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Athletics 9, Mariners 0. There’s your 162nd and final M’s score from the now-completed 2013 campaign, one that saw the owner die, the manager quit, the youth stall, and the veterans suck. The farm’s still allegedly fantastic, but the promoted players are still failing to make much of a mark. Jack Z’s shift in decision-making priority has led to a team with no defense, no bullpen, two starting pitchers, and a below-average offense that hits lots of home runs. This will forever be known as the season where the Mariners focused on hitting home runs and absolutely nothing else, and were predictably terrible.
The result of this messy season is that the M’s are presumably in worse shape now than they were in 2012, or 2011. This is an unraveling team that now enters the offseason with a roster that looks like twenty-one questions and four answers. Really, though, this team has two starters, a closer, a third baseman, and an entire roster that needs to get better before contention can be a serious thought. While it would seem prudent for the Mariners to spread the money around in trying to fill out as much of the roster as possible, all signs point to a preference to bring back the status quo at hyper inflated prices (Morales QO, Ibanez etc.) and throw a giant sum of money at a perceived fix-all top free agent. Let’s hope we’re wrong, but Jack Z has a job to save, and he spent last offseason giving DHs jobs in the field. Confidence should not be high.
This is the first Jack Z offseason to be met head-on with outright dread, and this game was perhaps the perfect transition from regular season to DH-hoarding season. The Mariners lost, by nine runs, to a team that was exactly as bad as them less than two years ago. That team doesn’t even have any money, and now they’ve won two division titles in a row where the Mariners are one Astros away from being in last place, for the second year in a row. The Mariners run differential was -130, and it was -32 last year. It was positive in 2003, and not since. Sorry for dwelling on this organization’s decade of failure, I’ll get back to trying to cover this game now.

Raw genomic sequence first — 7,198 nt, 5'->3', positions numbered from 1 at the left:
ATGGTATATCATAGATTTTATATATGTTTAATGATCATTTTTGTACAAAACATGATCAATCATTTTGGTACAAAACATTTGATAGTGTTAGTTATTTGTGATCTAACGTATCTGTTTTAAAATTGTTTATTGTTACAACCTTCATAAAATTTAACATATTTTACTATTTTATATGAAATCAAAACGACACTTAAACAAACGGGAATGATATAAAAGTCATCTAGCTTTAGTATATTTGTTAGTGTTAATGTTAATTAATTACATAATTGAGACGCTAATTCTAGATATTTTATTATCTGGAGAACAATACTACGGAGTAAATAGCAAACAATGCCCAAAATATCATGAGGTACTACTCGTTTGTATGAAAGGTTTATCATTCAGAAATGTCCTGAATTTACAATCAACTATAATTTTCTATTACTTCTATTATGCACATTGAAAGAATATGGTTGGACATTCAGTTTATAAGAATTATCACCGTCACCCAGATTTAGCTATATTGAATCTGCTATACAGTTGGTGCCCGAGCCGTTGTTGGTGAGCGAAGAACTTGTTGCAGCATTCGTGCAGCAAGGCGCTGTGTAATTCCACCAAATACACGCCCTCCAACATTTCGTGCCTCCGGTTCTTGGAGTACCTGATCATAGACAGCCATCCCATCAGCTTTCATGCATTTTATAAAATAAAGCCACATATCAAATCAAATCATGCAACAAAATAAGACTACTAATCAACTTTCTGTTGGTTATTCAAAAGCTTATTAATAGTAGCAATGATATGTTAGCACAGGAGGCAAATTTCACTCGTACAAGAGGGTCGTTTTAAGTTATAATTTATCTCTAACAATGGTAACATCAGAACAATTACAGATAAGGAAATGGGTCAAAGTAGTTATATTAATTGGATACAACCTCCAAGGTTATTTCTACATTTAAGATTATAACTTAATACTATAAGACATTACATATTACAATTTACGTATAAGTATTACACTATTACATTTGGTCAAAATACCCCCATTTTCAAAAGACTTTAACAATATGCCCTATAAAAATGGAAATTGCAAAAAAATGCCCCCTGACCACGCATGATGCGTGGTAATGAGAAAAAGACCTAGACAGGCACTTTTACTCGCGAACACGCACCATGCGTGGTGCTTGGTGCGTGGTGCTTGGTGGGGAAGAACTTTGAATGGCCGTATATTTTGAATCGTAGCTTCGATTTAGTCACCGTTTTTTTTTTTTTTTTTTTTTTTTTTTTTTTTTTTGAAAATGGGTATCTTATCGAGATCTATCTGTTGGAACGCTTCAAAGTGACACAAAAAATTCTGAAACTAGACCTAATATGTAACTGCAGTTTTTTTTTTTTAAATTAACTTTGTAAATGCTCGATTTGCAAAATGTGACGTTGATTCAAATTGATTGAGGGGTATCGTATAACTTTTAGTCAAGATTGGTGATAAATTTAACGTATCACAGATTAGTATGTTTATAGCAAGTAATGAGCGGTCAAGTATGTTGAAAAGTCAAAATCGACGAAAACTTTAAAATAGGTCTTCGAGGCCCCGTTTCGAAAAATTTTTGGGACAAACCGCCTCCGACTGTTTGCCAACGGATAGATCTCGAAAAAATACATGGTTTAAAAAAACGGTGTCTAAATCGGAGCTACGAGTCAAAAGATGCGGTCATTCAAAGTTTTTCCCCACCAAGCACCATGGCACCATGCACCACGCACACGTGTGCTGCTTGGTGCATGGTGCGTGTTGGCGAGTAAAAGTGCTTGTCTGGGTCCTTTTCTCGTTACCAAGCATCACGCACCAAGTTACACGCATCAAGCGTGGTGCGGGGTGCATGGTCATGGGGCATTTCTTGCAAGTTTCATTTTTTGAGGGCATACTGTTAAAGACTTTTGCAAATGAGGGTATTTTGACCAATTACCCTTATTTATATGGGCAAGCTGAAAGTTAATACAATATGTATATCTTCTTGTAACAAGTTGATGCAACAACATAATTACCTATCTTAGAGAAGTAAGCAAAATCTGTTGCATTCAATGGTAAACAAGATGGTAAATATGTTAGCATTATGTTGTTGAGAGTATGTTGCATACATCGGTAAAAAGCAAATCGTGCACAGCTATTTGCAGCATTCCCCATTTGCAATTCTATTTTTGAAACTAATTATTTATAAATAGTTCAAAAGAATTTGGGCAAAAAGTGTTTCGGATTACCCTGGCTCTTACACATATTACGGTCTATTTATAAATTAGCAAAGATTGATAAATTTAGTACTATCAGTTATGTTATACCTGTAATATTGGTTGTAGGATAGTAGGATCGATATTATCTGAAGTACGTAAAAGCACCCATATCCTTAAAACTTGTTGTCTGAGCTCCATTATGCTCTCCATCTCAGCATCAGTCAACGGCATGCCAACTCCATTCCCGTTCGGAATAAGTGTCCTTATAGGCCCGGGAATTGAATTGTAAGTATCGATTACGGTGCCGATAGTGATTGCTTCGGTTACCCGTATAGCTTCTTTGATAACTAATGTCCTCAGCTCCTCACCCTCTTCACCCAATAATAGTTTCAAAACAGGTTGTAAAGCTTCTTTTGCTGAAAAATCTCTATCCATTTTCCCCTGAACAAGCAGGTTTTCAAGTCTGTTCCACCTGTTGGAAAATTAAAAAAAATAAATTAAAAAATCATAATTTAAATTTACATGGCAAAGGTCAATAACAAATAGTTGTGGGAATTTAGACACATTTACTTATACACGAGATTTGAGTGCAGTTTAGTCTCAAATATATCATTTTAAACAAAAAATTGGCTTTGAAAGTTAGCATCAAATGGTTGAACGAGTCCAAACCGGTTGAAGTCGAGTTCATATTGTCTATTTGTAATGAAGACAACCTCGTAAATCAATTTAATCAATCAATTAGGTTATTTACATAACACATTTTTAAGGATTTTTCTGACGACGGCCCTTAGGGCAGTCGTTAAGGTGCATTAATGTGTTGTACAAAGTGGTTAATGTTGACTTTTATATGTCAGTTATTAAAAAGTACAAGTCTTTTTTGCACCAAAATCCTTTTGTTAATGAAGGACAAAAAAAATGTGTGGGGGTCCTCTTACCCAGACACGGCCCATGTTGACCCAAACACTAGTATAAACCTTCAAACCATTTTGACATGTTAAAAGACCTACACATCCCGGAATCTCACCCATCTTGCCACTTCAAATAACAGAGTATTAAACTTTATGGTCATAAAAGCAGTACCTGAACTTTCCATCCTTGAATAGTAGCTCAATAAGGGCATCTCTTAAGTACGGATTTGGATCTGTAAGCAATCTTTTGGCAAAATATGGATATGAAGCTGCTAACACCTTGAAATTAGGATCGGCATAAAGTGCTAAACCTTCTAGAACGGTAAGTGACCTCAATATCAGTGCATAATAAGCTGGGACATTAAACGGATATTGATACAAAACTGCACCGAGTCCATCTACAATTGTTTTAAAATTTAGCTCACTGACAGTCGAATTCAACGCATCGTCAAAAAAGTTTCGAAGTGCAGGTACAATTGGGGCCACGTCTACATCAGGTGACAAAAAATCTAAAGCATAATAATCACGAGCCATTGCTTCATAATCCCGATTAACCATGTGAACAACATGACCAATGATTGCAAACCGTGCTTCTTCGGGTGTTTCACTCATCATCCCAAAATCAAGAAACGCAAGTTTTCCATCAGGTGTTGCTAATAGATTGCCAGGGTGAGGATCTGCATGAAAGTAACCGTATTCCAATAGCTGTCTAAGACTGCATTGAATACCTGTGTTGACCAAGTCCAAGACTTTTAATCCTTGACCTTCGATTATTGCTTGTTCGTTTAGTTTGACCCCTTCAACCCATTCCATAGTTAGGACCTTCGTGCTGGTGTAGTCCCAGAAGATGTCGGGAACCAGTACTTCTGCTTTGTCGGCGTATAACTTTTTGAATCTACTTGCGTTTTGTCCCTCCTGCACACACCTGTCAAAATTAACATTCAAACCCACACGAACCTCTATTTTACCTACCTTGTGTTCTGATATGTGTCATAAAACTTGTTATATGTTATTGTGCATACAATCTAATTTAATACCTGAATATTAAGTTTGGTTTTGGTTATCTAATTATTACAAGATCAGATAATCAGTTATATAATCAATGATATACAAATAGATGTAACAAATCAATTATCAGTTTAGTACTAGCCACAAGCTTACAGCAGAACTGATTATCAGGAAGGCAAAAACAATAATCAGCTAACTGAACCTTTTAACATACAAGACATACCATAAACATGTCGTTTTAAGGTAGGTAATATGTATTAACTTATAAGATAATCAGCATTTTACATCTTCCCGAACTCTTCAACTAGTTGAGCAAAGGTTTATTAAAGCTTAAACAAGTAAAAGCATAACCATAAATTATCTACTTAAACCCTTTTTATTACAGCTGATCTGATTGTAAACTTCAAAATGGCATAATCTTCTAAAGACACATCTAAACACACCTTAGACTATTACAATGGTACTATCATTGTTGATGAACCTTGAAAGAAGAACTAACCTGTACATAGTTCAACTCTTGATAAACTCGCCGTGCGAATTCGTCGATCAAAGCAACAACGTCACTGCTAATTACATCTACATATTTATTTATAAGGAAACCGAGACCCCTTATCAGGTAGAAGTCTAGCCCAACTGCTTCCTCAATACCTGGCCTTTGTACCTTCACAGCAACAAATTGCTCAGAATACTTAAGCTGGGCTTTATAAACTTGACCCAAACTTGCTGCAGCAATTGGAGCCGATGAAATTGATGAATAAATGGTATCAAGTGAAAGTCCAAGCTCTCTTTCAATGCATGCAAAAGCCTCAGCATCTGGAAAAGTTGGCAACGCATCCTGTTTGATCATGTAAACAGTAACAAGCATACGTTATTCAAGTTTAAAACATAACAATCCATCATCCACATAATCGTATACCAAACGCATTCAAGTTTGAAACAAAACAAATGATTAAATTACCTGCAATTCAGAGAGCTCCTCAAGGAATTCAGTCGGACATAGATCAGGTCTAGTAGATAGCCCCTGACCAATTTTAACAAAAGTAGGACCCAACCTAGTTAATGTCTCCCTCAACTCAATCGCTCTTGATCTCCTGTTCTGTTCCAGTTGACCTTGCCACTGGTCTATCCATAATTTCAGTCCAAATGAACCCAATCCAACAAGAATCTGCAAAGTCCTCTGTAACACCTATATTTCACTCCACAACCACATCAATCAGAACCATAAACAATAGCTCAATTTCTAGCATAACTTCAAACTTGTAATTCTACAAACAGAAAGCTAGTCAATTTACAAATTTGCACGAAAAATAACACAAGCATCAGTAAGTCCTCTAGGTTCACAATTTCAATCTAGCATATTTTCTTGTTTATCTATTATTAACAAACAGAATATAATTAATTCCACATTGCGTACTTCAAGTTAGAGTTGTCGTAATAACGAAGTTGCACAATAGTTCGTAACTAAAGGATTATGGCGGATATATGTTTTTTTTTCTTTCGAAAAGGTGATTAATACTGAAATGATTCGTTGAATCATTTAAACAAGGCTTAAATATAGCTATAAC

Erasmo Ramirez capped off a stinker of a season with a stinker of a game, and man, watching him struggle has been such a drain. Erasmo got four outs and allowed four runs, on four walks and three hits. He struck out three batters, so hey, that’s neat, but he was awful overall, and all the runs came in the second inning after he got out of the mess he made in the first. This meant Mariners fans were treated to three full innings of Hector Noesi on the season’s final day, and Noesi allowed four runs of his own and you know what, I’ve heard enough about his live fastball. Noesi is the face of ineptitude and should be sent to the moon forever. Bobby LaFramboise had a good outing, and Carter Capps was fine, I guess. Tom Wilhelmsen was crappy. Like this season.
Sonny Gray and the A’s really good bullpen held the M’s to five hits, two of which came from maybe-a-good-player Brad Miller. Miller, for what it’s worth, finishes second among M’s position players with 1.7 WAR, having posted barely positive fielding numbers and a 103 wRC+ over 335 plate appearances. If you ask me, some recent Brendan Ryan impersonations are going to artificially inflate the perception of his defense value, and he’s not really much of a shortstop for a team that’s serious about preventing runs. But are these Mariners serious about preventing runs? They are not, is the answer. These Mariners are (were) not serious about anything except solo home runs, and tons of ’em.
In conclusion, the 2013 Mariners gave Endy Chavez and Michael Morse a combined 586 plate appearances and were rewarded with -2.5 WAR. Kendrys Morales and Kyle Seager were the only individual players to accumulate more playing time than the pseudo-platoon that those two formed. Kelly Shoppach lead all Mariners catchers in WAR, at 0.4, which ties him with Nick Franklin and Justin Smoak, who are probably being viewed as long term solutions. 0.4 WAR also represents the sixth-highest total among position players. The Mariners gave over 1,000 plate appearances to players who were below replacement level. Bless this mess.